By Brown Girl Magazine

Brown Girl Magazine was created by and for South Asian womxn who believe in the power of storytelling as a … Read more ›

17 Ayurvedic Beauty Brands on our Radar Right Now

Holistic beauty trends are more prevalent than ever — that makes ayurvedic beauty brands incredibly sought-after, as well. Do you find yourself asking what your beauty products are actually made of? A lot of us even resort to food products for a skincare routine such as honey for face wash.

The term “Ayurvedic Beauty” is getting more recognition outside the South Asian world as well.

Ayurvedic beauty is coined upon the term “Ayurveda,” which originated in Hindu culture as the basis of utilizing the five life forms — air, water, ether, fire, and earth — to heal the human body.

[Read Related: The Budget-Friendly Beauty Guide you Need This Spring Season]

Ayurvedic beauty brands focus on using herbs and natural ingredients to create their skincare range and consumers around the world are attracted to these natural products.

Scroll down to see some Ayurvedic beauty brands founded by South Asians.

Soma Ayurvedic

Is your skin feeling a little dry this winter? Nourishing your skin with body oil will lend it the right amount of moisture — Soma Ayurvedic’s jasmine body oil can do that trick! Shop the oil, and their full line of products, here.


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Sama Tea

If you’re familiar with author and podcast Host, Jay Shetty, then you may have heard of his tea line, Sama Tea. Herbal teas provide many natural benefits. Has it been a stressful week? Try their lavender rose chamomile tea for some TLC. Check them out here.


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Sahajan Skincare

Know the Netflix show “Ginny & Georgia?” Loved the actress’ fresh-looking skin? Sahajan Skincare is behind that glow! They’re a must-try, featured in both Vogue and Elle India. See their full range of products here.


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Shaz and Kiks

This unique company showcases its brand with an emphasis on ‘holistic.’ Whether it’s bad hair days or excessive shedding, not only do Shaz and Kiks provide the products to help but also break down the science behind the problem. Go on your very own shopping spree by clicking here!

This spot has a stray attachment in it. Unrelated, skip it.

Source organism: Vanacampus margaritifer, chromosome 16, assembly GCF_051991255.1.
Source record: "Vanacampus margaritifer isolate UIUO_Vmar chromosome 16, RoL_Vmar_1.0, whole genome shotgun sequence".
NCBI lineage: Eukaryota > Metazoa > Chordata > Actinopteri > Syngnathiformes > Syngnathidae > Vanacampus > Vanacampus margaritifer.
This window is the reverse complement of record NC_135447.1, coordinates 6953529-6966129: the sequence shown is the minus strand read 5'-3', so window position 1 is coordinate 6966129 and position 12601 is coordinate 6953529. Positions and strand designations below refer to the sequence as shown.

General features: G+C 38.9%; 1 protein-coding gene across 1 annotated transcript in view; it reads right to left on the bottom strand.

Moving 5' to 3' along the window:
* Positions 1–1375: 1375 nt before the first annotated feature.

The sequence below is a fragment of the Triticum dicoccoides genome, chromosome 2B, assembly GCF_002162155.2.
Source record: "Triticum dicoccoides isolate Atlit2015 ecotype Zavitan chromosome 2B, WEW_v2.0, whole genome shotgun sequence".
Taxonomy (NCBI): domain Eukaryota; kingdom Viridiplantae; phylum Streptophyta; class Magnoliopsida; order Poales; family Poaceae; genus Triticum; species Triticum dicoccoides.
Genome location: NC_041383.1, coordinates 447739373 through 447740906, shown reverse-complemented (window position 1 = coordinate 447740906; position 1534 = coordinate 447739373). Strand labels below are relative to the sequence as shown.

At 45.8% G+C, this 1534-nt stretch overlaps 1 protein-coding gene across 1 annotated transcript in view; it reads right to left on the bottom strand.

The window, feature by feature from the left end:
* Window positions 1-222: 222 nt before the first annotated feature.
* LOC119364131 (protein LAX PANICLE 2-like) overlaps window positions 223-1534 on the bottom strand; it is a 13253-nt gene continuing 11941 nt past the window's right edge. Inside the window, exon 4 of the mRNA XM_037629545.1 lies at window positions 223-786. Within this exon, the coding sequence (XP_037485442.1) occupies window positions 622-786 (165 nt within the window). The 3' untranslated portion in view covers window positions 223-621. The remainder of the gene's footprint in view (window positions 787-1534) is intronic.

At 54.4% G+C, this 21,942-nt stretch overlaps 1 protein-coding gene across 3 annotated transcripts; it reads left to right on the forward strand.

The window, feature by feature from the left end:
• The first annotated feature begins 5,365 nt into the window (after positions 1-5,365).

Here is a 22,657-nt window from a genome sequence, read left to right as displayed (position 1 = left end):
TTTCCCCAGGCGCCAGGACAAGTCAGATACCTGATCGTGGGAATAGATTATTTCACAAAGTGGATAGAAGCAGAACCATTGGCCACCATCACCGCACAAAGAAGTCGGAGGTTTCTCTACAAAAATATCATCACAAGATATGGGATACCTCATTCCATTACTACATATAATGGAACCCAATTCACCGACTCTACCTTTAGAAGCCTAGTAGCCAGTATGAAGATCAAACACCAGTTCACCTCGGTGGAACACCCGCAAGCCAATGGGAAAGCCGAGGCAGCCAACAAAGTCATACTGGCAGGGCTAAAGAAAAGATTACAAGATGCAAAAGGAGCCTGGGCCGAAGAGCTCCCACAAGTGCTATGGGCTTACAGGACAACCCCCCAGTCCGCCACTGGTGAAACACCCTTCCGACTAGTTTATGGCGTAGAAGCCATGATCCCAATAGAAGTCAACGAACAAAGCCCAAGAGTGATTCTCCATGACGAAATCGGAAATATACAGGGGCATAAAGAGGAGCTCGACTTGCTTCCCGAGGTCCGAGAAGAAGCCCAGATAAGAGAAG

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Looking for accessible ayurvedic beauty products? Look no further! Ranavat is now in Sephora. With a beauty line that covers both hair and skin, there’s something here for everyone. See for yourself here.


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UMM Skincare

UMM Skincare is known for its brown sugar body scrub, made with natural ingredients, and Bakuchi oil known to improve signs of aging and hyperpigmentation. Try it for yourself by shopping here!


Give your skin the best by adding ZAILA to your daily skincare routine! Click here and start shopping!


This brand is all plant-powered, and we’re here for it — you should be too! Check out their full range of products here.

Inde Wild

Are you looking for brown skin-friendly sunscreen filled with nutrients? Look no further. Inde Wild has its very own SPF 50, with natural substances such as liquorice extract and cica, and it’s a mineral SPF suitable for all skin types. See what the brand is all about and shop it here.


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Mango People

I’m always in the market for brown girl-friendly lipsticks, and ones that are made of natural ingredients are a huge plus. Mango People does just this with their unique lipstick colors that suit all brown skin tones. Try them out here!

Kama Ayurveda

Need to swap out your shampoo for something better? Try Kama Ayurveda’s Ayurvedic Hair cleaner, infused with a variety of herbs and pulses with key ingredients like vetiver, tulsi, rose, moong beans, and shikakai. They have a variety of products to choose from so start with your hair and keep shopping for more here!


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Forest Essentials

According to Forest Essentials, night time is the best time for hydration. Check out their night cream, filled with nutrients to enrich your skin. You can shop their wide variety of products here.


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Koppen Ayurveda

A brand made for modern living, their essentials are all worth a shot! Start shopping here!


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Looking for a new face mask to try? AAVRANI has a variety of face masks and explains in detail when you should apply the mask during the week depending on your skin type. Take a look here!


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Plant-based skincare, anyone? Delhicious has got everyone covered, so click here and fill your baskets!


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Pratima Skincare

Just getting into skincare and don’t know where to start? PRATIMA skincare has starter sets, with basics, that every woman can use such as vitamin C serum, essential oils, and collagen creams. Grab yours now by shopping here!


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Fable & Mane

Struggling with hair care recently? Fable & Mane includes various hair oils in their collection that help grow and nourish your hair. Not only that, they have a scalp detox line as well — definitely worth checking out. See their full range of products here.


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[Read Related: 10 Clean Beauty Products That’ll Have you Winning on Earth Day]

In a world that’s becoming more conscious of holistic living, embracing Ayurvedic beauty in your day-to-day is a step in the right direction, and these brands are here to help you get started.

By Hrishika Muthukrishnan

Raised in North Carolina, Hrishika Muthukrishnan spent 18 years thinking there wasn’t much to the suburbs before she discovered how … Read more ›